9:58 am
TC Lispers April Presentations online
The Twin Cities Lisp Users Group meeting for April was last Monday. The main topic was Web Frameworks, but there were also two shorter talks.

Weblocks Presentation

Patrick Stein gave this presentation at the TC Lispers meeting in April 2010.

Weblocks on Vimeo.

Allegro Serve and Web Actions Presentation

Robert Goldman gave this presentation at the TC Lispers meeting in April 2010.

Apology: Unfortunately, ScreenFlow bombed out on me when I went to stop recording. It subsequently saw that it had a partial project there but was unable to recover it. As such, there is no video available for this presentation. Feh. — Patrick

Hunchentoot Presentation

Paul Krueger gave this presentation at the TC Lispers meeting in April 2010.

Hunchentoot on Vimeo.

Cocoa Lisp Controller Presentation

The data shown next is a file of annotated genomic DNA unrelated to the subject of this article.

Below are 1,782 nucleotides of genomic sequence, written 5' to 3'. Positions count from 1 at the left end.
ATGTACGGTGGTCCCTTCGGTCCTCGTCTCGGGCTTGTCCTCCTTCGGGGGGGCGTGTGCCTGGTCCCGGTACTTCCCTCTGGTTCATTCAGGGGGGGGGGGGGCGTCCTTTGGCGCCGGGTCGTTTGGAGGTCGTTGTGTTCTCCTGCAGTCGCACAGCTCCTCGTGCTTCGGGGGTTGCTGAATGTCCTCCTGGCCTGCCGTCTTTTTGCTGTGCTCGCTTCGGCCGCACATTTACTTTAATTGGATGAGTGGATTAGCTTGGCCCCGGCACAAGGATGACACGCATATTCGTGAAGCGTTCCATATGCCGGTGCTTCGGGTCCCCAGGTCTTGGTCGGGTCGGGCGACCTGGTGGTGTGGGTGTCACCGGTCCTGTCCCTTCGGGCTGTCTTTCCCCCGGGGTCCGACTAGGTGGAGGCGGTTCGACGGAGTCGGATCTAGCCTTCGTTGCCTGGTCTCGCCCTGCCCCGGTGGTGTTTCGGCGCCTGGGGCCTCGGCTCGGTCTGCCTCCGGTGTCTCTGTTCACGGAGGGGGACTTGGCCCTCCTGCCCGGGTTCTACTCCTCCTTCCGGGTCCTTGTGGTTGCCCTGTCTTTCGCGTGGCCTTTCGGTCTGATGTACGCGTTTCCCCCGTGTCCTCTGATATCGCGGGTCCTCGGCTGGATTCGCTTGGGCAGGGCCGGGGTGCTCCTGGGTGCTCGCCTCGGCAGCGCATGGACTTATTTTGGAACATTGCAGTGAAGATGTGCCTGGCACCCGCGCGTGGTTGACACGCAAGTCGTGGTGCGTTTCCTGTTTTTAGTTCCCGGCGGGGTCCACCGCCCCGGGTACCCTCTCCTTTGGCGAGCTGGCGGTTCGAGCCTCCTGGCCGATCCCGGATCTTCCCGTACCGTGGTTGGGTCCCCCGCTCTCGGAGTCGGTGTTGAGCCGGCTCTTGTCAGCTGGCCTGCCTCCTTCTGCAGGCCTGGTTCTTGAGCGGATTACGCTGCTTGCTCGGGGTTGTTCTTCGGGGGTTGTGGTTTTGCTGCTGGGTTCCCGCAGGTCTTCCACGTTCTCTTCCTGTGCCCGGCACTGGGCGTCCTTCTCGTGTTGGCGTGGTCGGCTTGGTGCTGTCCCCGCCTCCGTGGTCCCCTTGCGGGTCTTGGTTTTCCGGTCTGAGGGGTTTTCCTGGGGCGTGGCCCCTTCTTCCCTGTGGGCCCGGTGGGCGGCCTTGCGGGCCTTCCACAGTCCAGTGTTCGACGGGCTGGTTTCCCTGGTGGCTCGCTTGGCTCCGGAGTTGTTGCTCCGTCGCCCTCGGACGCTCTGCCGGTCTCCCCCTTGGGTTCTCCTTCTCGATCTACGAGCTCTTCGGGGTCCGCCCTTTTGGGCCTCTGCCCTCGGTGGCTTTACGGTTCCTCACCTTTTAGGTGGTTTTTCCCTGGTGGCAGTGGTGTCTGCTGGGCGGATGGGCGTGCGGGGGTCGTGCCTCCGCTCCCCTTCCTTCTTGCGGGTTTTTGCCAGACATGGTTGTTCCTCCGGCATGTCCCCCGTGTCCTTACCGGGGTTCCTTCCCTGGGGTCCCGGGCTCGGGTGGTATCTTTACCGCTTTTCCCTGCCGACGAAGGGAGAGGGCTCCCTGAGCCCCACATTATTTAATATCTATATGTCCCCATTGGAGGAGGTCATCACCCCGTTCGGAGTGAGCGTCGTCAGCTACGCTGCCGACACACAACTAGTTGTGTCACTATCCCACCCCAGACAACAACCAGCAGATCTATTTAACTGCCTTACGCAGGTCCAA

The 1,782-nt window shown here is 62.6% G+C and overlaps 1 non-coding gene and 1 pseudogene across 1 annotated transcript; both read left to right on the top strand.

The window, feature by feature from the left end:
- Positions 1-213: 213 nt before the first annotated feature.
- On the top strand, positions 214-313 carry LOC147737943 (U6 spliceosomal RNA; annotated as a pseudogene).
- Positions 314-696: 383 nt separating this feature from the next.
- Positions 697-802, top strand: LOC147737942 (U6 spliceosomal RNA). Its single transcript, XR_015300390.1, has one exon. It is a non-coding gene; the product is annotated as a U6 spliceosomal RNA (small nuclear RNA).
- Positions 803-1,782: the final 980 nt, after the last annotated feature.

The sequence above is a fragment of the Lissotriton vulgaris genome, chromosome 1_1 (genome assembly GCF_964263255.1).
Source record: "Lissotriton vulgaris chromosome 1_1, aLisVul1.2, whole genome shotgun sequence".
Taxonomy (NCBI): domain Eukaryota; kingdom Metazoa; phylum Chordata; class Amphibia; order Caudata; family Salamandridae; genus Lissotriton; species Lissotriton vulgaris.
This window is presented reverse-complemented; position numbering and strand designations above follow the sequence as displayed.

Paul Krueger gave this presentation at the TC Lispers meeting in April 2010.

Cocoa Lisp Controller on Vimeo.

CL-Growl Presentation

Patrick Stein gave this presentation at the TC Lispers meeting in April 2010.

CL-Growl on Vimeo.

Current Mood: pleased
Wednesday, November 25th, 2009
11:03 pm
COND system with Define.
Hey LISPers. I'm using Scheme. Please don't kill me.

I have a question that I can't seem to answer. Here's the code:

(define final '())

(cond (
(< frst scnd)
(define final (cons final frst))
(define final (cons final scnd))


This is what it's supposed to mean:
First, final is defined to null.
We have a condition statement. It states....

If first is less than second, define final by concatenating the variable first to the end of final
then, define final by concatenating the variable second to the end of final.

Of course, it gives me the following error:

define: not allowed in an expression context in: (define final (cons final first))

Any idea why, and how to fix it? :\

Thursday, October 8th, 2009
1:32 am
Lisp Troubles: Fabricating a Closure...

The short version of my problem is that I want to do this:

(defun generate-setter (buffer pre post)
  (eval `(lambda (index value)